Have you ever read "The Inner Game of Tennis" or "A Soprano on Her Head"? Both put forth the idea of achieving improvements by simply noticing things, not trying to "fix" them. If you help them notice how harmony feels, or how relaxed breathing feels, or how good pitch sounds, or how legato phrasing makes the song "sing" more (or whatever particulars interest you), they will automatically try to do these things better (at least according to this approach). With teenagers, especially, I'd avoid a critical approach -- just noticing!
posted by amtho at 7:47 AM on May 19, 2011 [1 favorite]


Don't abandon hope. Teenagers aren't a dead loss. That said, you've got some pretty major things to deal with. A lot of the boys, for example, will probably have no idea where notes are in their range any more. Try to stick to stuff with a limited range to help alleviate this. It would be a good idea to read up a little on boys' changing voices so you know what you're up against, and what they can (and can't) do.

I wouldn't worry about the volume at this stage. Keep it fun, avoid like the plague any chance for them to lose face, and just keep it the most natural thing for them to be doing. Yes, they are uneasy singing in front of their friends; you're asking them to do something outside their comfort zone, something which (to them) seems to carry a high probability of failure. You need to convince them that this isn't the case. No-one likes to fail in front of their friends.

Sing yourself at least as much as you expect them to, but don't always lead them - when they're confident, let them go on their own. If you've got a good voice, don't sing quite to your best; you need to model good singing, but not to an extent that's intimidating. Expect them to emulate you - and make that achievable - if you've got a nice open tone slightly louder than their breathy whisper, that's doable; but if you're belting to try to get more out of them, that's so far away they probably won't even bother.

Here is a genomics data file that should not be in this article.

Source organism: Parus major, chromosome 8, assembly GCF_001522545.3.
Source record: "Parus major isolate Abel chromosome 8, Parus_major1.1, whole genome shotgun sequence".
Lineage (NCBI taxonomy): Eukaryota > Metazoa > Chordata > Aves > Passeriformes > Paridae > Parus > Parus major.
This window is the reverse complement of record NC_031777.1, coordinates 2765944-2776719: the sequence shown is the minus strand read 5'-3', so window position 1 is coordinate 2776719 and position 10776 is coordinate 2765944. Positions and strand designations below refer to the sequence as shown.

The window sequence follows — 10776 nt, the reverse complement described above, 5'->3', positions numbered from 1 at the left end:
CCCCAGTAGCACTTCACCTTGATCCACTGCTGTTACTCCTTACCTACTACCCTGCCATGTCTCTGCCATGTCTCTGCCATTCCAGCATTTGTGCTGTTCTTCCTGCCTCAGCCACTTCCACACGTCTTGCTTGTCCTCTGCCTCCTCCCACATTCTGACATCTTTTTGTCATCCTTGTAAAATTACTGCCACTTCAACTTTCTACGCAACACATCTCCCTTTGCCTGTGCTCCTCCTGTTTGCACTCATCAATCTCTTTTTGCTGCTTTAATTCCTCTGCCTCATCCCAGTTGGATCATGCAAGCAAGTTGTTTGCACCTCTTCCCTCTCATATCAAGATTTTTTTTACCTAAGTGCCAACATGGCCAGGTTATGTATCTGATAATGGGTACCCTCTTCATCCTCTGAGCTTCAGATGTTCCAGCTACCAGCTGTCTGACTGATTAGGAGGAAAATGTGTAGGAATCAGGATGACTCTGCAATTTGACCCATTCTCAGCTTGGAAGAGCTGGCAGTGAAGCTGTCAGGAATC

Warm up - vocally and physically. Make sure they're relaxed, have good posture, they're breathing well etc. - that'll all make a huge difference.

You've got a group of teenagers that are 'eager to sing'. Please, please, please don't abandon hope!
posted by monkey closet at 7:51 AM on May 19, 2011


As well as the tennis book, there's also an 'inner game of music'; well worth a read...
posted by monkey closet at 7:54 AM on May 19, 2011


When I (a native English speaker) took French class in high school, each day our teacher started the class with us listening to a pop or folk song recording in French. She gave us each a sheet with the lyrics, with blanks where some of the words were supposed to go. The songs changed weekly, and our job as students was to try to fill in all the blanks, by the end of the week. Toward the end of the week people were usually humming along, albeit in the mocking and silly way of teenagers. If singing had been encouraged, I imagine most (though definitely not all) of the class would have done it at the end of each week once they were familiar with the song.
posted by vytae at 7:55 AM on May 19, 2011 [1 favorite]


SNwidget, amtho, monkey closet, you're right on the money.
This is precisely what I need : how to induce a comfortable context, the right listening mood and attitude to give them an opportunity to really enjoy the experience, even if it's gradually and only achieved in the long run.
I need routines and techniques. Thanks !
posted by nicolin at 8:08 AM on May 19, 2011


To preface this - I have no musical aptitude and that forms the basis of my response, which is in essence, a plea to reconsider your intention to force your students to sing regularly in a foreign language class.